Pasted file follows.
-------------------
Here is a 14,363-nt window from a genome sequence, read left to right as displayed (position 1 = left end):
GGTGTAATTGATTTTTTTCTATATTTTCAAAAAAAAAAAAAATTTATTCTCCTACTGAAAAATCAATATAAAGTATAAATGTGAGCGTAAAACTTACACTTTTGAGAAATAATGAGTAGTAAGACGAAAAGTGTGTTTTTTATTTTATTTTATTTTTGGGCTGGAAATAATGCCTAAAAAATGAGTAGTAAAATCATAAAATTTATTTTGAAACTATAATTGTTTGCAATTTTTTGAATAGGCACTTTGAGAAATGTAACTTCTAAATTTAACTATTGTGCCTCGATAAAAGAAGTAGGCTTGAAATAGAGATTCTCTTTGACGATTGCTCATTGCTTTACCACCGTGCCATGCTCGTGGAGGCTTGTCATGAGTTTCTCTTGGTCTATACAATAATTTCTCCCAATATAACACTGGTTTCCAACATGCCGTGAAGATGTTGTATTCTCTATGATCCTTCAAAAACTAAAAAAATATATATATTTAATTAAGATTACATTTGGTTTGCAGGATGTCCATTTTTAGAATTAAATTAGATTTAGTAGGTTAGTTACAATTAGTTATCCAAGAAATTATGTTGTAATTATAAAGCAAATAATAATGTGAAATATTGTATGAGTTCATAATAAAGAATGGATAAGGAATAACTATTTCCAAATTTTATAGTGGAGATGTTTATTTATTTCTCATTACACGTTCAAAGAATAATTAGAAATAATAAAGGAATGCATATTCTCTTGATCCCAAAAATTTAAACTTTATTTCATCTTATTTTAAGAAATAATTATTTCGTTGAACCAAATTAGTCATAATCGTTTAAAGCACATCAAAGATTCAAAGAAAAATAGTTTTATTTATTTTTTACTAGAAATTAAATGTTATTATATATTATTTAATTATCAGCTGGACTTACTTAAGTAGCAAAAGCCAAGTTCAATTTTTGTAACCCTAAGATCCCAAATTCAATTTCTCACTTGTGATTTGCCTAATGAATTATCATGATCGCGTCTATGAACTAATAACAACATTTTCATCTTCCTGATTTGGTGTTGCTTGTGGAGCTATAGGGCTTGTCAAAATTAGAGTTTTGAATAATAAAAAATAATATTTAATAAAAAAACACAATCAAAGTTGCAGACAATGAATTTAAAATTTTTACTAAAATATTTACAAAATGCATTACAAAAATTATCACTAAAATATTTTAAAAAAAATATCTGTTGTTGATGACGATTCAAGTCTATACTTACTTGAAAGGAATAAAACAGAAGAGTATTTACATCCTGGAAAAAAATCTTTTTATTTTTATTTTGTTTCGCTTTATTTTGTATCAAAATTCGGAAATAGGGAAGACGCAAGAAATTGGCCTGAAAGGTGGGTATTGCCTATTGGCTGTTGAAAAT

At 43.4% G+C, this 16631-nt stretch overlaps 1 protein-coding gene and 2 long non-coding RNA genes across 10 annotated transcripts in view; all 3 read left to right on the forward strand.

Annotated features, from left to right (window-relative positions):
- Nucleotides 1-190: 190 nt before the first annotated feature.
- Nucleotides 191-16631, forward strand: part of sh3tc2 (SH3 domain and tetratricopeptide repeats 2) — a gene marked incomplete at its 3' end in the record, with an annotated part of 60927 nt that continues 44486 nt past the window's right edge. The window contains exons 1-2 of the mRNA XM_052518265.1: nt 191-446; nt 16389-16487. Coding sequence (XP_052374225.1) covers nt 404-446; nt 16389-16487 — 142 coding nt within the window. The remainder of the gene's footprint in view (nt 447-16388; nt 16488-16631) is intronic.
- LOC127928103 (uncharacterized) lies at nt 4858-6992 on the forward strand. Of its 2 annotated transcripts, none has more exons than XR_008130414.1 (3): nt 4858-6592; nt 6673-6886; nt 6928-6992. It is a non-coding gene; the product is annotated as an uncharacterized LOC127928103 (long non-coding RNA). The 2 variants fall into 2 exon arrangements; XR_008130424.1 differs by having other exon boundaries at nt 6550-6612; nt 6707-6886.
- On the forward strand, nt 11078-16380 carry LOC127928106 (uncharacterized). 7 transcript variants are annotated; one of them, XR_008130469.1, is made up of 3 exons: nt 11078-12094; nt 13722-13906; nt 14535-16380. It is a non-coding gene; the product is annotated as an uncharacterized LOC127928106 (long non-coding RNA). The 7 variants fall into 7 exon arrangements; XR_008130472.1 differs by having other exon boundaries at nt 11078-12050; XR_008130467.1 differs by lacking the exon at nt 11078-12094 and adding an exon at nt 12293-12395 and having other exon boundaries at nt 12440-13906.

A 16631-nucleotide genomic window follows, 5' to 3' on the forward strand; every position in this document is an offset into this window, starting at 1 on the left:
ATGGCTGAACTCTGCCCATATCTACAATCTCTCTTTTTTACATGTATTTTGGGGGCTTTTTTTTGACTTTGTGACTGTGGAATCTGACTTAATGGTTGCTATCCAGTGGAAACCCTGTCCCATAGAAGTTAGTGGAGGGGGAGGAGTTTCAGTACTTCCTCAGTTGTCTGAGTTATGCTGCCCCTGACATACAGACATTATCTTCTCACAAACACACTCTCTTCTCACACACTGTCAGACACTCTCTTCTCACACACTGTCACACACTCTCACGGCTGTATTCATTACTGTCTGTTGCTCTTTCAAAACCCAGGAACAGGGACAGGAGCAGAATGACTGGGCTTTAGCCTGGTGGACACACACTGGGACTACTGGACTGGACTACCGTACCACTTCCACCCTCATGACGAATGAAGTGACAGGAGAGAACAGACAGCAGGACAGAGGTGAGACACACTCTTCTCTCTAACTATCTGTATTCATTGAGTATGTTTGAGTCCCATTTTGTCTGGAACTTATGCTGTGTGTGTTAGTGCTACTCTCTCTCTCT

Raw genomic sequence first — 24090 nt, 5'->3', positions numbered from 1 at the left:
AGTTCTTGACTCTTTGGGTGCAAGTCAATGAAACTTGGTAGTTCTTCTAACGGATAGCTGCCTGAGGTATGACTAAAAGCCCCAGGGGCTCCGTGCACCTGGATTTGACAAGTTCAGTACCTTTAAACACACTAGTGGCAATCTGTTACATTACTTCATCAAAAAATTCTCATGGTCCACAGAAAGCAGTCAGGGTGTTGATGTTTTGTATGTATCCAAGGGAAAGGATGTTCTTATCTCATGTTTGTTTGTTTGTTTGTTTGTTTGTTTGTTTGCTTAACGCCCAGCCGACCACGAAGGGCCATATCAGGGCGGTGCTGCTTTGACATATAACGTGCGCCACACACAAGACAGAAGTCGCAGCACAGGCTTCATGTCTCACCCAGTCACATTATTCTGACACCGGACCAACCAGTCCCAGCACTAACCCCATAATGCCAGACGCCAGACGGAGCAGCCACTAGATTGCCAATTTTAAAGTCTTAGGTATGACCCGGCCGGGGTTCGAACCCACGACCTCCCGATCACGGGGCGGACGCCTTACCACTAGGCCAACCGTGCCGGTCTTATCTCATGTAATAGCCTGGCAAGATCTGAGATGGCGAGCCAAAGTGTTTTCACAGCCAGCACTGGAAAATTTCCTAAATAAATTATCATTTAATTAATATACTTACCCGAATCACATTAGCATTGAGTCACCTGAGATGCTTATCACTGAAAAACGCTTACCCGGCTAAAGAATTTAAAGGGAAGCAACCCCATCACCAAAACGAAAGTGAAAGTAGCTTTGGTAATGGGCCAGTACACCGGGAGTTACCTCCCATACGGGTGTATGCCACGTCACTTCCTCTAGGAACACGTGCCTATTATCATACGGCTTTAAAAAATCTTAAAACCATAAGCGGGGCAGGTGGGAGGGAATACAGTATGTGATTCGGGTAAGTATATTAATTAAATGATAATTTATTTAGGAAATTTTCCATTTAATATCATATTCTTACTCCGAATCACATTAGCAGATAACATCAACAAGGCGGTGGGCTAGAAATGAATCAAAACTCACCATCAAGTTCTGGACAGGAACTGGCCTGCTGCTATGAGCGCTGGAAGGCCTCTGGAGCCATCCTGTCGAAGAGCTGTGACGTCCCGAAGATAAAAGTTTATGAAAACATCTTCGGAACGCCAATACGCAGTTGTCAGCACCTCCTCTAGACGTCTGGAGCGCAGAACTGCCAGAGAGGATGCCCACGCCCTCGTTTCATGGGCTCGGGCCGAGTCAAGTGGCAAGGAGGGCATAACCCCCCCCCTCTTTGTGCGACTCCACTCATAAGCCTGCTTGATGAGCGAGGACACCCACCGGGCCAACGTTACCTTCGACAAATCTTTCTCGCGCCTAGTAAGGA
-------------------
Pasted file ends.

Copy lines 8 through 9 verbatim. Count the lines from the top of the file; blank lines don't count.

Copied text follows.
- On the forward strand, nt 11078-16380 carry LOC127928106 (uncharacterized). 7 transcript variants are annotated; one of them, XR_008130469.1, is made up of 3 exons: nt 11078-12094; nt 13722-13906; nt 14535-16380. It is a non-coding gene; the product is annotated as an uncharacterized LOC127928106 (long non-coding RNA). The 7 variants fall into 7 exon arrangements; XR_008130472.1 differs by having other exon boundaries at nt 11078-12050; XR_008130467.1 differs by lacking the exon at nt 11078-12094 and adding an exon at nt 12293-12395 and having other exon boundaries at nt 12440-13906.

A 16631-nucleotide genomic window follows, 5' to 3' on the forward strand; every position in this document is an offset into this window, starting at 1 on the left: